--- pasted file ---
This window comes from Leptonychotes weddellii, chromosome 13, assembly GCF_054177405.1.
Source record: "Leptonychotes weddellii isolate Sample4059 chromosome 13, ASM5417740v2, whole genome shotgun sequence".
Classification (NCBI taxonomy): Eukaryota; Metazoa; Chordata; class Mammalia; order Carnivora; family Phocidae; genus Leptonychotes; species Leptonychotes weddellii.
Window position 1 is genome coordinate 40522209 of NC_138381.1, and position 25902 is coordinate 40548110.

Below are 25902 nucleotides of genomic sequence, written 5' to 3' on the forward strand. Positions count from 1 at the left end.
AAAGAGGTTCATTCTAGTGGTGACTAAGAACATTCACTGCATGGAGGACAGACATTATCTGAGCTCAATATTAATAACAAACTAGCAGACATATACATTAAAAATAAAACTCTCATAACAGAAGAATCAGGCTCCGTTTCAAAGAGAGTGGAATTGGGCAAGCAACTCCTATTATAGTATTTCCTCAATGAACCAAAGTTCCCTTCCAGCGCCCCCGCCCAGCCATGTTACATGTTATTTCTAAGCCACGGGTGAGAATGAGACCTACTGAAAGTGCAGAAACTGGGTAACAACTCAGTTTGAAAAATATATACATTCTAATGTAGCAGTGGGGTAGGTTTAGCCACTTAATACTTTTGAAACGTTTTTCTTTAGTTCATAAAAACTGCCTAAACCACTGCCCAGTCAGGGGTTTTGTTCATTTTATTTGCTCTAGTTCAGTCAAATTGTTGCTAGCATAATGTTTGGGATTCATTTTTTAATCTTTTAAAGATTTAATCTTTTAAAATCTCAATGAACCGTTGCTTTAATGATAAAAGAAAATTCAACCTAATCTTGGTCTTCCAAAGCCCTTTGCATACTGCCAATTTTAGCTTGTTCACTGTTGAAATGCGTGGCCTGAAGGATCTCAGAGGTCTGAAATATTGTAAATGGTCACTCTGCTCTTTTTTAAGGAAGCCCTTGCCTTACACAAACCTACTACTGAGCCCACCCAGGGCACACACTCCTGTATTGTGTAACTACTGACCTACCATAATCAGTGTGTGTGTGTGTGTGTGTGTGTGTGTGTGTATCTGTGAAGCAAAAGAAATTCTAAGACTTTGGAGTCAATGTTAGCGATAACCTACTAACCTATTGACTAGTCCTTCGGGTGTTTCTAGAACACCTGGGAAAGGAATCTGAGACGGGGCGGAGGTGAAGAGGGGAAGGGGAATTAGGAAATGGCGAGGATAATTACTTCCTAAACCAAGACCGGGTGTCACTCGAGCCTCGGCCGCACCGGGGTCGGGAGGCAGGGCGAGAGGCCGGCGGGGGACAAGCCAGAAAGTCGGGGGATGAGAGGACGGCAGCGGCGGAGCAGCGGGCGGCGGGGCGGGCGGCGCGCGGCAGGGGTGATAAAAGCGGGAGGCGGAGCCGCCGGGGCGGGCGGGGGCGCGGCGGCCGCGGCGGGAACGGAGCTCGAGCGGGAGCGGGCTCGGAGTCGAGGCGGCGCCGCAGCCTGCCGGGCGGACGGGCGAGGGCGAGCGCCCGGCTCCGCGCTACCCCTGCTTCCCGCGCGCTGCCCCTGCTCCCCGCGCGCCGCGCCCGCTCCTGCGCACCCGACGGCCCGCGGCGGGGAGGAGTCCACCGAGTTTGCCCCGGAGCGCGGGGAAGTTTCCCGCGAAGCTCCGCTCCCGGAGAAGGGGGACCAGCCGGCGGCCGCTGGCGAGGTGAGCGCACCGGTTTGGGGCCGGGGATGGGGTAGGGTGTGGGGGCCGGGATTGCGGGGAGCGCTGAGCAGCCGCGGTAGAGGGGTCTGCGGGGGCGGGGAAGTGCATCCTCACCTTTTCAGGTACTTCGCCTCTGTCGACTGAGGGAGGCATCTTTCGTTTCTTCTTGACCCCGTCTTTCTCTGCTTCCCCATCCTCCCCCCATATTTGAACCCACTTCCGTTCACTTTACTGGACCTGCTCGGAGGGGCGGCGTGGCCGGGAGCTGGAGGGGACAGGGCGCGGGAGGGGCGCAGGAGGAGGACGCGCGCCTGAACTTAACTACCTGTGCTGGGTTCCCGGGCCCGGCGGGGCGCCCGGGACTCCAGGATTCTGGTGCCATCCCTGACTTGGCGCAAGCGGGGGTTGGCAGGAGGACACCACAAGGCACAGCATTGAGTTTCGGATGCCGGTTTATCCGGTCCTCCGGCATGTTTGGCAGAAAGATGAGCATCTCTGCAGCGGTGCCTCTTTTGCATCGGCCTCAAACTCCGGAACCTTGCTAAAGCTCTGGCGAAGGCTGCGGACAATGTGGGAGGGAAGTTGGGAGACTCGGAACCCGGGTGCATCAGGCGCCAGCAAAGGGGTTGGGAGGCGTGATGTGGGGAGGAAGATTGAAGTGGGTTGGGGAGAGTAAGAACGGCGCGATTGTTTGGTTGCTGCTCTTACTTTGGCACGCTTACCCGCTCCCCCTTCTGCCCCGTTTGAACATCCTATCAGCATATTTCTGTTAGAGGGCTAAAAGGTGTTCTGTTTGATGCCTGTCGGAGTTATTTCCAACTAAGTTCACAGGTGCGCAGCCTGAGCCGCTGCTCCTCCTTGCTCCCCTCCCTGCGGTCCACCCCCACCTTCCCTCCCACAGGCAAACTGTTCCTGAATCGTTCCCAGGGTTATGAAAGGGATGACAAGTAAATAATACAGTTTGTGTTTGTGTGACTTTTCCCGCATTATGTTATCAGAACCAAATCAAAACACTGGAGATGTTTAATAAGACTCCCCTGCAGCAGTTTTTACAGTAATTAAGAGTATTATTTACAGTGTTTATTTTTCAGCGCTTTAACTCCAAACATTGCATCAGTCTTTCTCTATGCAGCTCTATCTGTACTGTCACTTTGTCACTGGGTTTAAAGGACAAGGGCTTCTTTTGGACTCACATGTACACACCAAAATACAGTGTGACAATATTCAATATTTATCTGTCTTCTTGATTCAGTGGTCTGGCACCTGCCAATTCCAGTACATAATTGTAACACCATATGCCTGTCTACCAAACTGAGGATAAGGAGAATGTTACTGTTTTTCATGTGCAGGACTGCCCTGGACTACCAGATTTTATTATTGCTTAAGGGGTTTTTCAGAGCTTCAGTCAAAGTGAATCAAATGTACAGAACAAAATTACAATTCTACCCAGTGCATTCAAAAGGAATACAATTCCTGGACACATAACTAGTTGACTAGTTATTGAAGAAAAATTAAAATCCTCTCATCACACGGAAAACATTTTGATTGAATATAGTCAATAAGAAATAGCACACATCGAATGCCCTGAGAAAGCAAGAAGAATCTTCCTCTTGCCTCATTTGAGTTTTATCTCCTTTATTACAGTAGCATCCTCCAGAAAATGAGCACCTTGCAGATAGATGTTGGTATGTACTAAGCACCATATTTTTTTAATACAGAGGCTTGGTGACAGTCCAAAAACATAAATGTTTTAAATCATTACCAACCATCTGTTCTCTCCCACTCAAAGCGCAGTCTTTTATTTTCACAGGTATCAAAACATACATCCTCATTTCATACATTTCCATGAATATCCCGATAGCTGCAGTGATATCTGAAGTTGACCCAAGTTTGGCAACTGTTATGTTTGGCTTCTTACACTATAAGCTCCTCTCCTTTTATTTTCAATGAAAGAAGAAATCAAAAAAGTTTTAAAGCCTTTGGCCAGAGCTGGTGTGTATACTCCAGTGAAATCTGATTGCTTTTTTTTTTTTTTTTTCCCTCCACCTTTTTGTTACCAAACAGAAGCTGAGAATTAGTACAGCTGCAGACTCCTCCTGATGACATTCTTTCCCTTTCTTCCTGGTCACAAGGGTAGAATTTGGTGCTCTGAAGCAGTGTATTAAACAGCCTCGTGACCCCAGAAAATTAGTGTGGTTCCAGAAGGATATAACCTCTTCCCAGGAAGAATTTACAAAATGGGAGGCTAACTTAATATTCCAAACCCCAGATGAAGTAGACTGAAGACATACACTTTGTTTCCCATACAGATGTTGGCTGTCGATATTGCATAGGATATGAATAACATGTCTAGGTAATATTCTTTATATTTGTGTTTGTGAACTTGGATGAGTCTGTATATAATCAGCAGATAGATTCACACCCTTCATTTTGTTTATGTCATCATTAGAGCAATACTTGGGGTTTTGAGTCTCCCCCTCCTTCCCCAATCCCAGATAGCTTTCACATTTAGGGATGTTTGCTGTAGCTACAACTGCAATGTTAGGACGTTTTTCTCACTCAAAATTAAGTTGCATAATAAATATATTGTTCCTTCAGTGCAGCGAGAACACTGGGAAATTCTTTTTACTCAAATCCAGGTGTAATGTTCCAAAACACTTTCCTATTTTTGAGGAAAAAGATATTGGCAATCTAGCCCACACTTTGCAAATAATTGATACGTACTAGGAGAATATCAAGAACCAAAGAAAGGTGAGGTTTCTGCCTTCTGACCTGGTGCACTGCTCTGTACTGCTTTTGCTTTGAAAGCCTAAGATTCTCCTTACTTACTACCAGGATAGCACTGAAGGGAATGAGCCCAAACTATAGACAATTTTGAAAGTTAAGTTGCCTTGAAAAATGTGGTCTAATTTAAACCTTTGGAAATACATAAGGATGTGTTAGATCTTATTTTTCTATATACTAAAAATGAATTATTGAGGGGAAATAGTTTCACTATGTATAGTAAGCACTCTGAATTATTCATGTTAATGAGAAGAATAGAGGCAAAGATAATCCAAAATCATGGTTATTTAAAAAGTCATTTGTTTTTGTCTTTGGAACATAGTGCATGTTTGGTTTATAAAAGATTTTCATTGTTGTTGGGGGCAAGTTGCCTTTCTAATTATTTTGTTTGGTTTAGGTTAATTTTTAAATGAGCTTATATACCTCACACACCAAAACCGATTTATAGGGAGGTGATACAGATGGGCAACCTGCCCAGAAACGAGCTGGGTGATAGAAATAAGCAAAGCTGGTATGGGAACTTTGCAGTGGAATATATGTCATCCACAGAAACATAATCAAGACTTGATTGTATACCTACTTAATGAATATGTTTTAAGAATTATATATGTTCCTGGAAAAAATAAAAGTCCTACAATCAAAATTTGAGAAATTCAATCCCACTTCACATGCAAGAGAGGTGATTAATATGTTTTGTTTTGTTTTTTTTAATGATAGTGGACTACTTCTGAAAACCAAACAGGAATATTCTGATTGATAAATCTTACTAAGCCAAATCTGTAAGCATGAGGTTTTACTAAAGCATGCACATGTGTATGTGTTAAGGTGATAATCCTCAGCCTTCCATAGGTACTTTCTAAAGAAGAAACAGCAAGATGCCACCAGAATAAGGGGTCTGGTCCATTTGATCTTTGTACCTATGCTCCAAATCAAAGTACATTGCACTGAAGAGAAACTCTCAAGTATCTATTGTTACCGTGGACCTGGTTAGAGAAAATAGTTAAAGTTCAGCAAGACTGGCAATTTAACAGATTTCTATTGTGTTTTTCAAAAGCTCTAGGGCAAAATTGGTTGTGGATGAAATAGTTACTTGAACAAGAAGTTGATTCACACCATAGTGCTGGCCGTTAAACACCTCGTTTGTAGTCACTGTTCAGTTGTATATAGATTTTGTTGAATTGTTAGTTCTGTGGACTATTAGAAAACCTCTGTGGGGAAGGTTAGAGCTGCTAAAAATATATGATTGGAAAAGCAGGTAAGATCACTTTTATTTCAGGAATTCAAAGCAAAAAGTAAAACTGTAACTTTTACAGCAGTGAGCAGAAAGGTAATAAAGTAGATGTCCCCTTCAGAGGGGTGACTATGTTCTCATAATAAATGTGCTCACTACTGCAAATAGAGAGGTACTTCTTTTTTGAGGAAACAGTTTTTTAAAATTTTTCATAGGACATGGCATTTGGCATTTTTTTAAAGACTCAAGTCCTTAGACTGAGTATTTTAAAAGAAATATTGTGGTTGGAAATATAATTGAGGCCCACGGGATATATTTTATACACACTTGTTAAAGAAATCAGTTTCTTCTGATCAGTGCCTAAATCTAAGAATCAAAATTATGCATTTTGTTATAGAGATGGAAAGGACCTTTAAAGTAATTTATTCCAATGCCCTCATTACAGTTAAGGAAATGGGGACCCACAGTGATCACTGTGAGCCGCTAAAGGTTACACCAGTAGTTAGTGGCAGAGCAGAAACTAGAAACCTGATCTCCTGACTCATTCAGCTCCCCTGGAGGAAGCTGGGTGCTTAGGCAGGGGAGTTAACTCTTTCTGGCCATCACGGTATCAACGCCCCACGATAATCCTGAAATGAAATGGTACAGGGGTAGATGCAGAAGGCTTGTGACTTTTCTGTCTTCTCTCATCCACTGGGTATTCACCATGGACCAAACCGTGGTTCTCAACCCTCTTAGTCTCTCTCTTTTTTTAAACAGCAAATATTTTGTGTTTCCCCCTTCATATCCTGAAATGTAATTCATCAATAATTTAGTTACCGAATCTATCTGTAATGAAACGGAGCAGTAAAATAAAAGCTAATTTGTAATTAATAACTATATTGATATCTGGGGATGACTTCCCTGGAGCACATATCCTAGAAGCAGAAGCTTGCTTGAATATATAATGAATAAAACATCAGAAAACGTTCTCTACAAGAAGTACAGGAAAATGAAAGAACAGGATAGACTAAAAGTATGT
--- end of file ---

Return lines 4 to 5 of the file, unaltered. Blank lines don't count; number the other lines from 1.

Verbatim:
Window position 1 is genome coordinate 40522209 of NC_138381.1, and position 25902 is coordinate 40548110.

Below are 25902 nucleotides of genomic sequence, written 5' to 3' on the forward strand. Positions count from 1 at the left end.